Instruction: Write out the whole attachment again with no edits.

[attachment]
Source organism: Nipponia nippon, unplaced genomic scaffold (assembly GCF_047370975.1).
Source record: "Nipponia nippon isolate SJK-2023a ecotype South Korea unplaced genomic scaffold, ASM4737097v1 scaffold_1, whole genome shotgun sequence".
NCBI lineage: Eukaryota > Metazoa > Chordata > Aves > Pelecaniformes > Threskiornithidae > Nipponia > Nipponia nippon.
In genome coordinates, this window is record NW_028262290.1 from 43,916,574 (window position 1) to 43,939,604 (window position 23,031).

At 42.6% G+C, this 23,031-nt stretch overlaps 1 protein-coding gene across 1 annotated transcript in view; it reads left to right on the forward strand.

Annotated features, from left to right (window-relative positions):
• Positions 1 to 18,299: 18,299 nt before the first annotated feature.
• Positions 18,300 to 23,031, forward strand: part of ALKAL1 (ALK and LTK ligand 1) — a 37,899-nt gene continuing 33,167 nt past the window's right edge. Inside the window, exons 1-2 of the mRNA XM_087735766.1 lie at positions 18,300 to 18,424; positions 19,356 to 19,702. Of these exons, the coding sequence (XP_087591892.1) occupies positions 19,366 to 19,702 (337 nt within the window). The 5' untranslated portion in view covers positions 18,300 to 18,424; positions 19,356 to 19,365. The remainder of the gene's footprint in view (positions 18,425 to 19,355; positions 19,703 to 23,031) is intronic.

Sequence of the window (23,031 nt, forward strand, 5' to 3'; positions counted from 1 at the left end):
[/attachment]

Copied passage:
Source organism: Nipponia nippon, unplaced genomic scaffold (assembly GCF_047370975.1).
Source record: "Nipponia nippon isolate SJK-2023a ecotype South Korea unplaced genomic scaffold, ASM4737097v1 scaffold_1, whole genome shotgun sequence".
NCBI lineage: Eukaryota > Metazoa > Chordata > Aves > Pelecaniformes > Threskiornithidae > Nipponia > Nipponia nippon.
In genome coordinates, this window is record NW_028262290.1 from 43,916,574 (window position 1) to 43,939,604 (window position 23,031).

At 42.6% G+C, this 23,031-nt stretch overlaps 1 protein-coding gene across 1 annotated transcript in view; it reads left to right on the forward strand.

Annotated features, from left to right (window-relative positions):
• Positions 1 to 18,299: 18,299 nt before the first annotated feature.
• Positions 18,300 to 23,031, forward strand: part of ALKAL1 (ALK and LTK ligand 1) — a 37,899-nt gene continuing 33,167 nt past the window's right edge. Inside the window, exons 1-2 of the mRNA XM_087735766.1 lie at positions 18,300 to 18,424; positions 19,356 to 19,702. Of these exons, the coding sequence (XP_087591892.1) occupies positions 19,366 to 19,702 (337 nt within the window). The 5' untranslated portion in view covers positions 18,300 to 18,424; positions 19,356 to 19,365. The remainder of the gene's footprint in view (positions 18,425 to 19,355; positions 19,703 to 23,031) is intronic.

Sequence of the window (23,031 nt, forward strand, 5' to 3'; positions counted from 1 at the left end):